Live Updating Components

The dcc.Interval Component

Components in Dash usually update through user interaction like
selecting a dropdown, dragging a slider, or hovering over points.

If you’re building an application for monitoring, you may want to update
components in your application every few seconds or minutes.

The dcc.Interval element allows you to update components
on a predefined interval. The n_intervals property is an integer that is
automatically incremented every time interval milliseconds pass.
You can listen to this variable inside your app’s callback to fire
the callback on a predefined interval.

This example pulls data from live satellite feeds and updates the graph
and the text every second.

import datetime

import dash
from dash import Dash, dcc, html, Input, Output, callback
import plotly

# pip install pyorbital
from pyorbital.orbital import Orbital
satellite = Orbital('TERRA')

external_stylesheets = ['']

app = Dash(__name__, external_stylesheets=external_stylesheets)
app.layout = html.Div(
        html.H4('TERRA Satellite Live Feed'),
            interval=1*1000, # in milliseconds

@callback(Output('live-update-text', 'children'),
              Input('interval-component', 'n_intervals'))
def update_metrics(n):
    lon, lat, alt = satellite.get_lonlatalt(
    style = {'padding': '5px', 'fontSize': '16px'}
    return [
        html.Span('Longitude: {0:.2f}'.format(lon), style=style),
        html.Span('Latitude: {0:.2f}'.format(lat), style=style),
        html.Span('Altitude: {0:0.2f}'.format(alt), style=style)

# Multiple components can update everytime interval gets fired.
@callback(Output('live-update-graph', 'figure'),
              Input('interval-component', 'n_intervals'))
def update_graph_live(n):
    satellite = Orbital('TERRA')
    data = {
        'time': [],
        'Latitude': [],
        'Longitude': [],
        'Altitude': []

    # Collect some data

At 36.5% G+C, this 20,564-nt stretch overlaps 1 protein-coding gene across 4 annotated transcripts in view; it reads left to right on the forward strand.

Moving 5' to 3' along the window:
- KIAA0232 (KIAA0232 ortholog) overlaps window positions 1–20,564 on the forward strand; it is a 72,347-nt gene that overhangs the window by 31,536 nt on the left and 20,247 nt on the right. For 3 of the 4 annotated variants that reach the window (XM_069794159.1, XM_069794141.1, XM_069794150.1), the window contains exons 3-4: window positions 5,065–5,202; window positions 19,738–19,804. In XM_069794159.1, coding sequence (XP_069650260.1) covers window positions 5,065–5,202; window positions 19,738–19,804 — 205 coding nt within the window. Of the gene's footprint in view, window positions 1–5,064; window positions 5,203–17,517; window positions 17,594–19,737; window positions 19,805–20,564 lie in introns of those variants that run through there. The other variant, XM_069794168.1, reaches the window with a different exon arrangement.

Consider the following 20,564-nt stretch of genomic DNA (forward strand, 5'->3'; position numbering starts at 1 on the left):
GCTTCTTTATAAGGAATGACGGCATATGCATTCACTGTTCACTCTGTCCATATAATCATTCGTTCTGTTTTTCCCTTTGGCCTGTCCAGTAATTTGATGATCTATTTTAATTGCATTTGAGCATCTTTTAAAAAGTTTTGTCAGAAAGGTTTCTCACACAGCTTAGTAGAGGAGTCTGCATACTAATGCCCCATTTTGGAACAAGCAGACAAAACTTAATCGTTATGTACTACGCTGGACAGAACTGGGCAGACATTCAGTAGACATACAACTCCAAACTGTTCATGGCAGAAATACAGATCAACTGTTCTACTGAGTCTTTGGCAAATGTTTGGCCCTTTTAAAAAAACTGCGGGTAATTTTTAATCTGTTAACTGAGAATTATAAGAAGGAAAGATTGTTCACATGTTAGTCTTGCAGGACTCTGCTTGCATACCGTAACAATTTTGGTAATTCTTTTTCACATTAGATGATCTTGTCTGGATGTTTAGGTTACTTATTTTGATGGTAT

for i in range(180):
        time = - datetime.timedelta(seconds=i*20)
        lon, lat, alt = satellite.get_lonlatalt(

    # Create the graph with subplots
    fig =, cols=1, vertical_spacing=0.2)
    fig['layout']['margin'] = {
        'l': 30, 'r': 10, 'b': 30, 't': 10
    fig['layout']['legend'] = {'x': 0, 'y': 1, 'xanchor': 'left'}

        'x': data['time'],
        'y': data['Altitude'],
        'name': 'Altitude',
        'mode': 'lines+markers',
        'type': 'scatter'
    }, 1, 1)
        'x': data['Longitude'],
        'y': data['Latitude'],
        'text': data['time'],
        'name': 'Longitude vs Latitude',
        'mode': 'lines+markers',
        'type': 'scatter'
    }, 2, 1)

    return fig

if __name__ == '__main__':

Updates on Page Load

By default, Dash apps store the app.layout in memory. This ensures that the
layout is only computed once, when the app starts.

If you set app.layout to a function, then you can serve a dynamic layout
on every page load.

For example, if your app.layout looked like this:

import datetime

import dash
from dash import html

app.layout = html.H1('The time is: ' + str(

if __name__ == '__main__':

then your app would display the time when the app was started.

If you change this to a function, then a new datetime will get computed
everytime you refresh the page. Give it a try:

import datetime

import dash
from dash import html

def serve_layout():
    return html.H1('The time is: ' + str(

app.layout = serve_layout

if __name__ == '__main__':

Heads up! You need to write app.layout = serve_layout not app.layout = serve_layout().
That is, define app.layout to the actual function instance.

You can combine this with time-expiring caching
and serve a unique layout every hour or every day and serve the computed layout
from memory in between.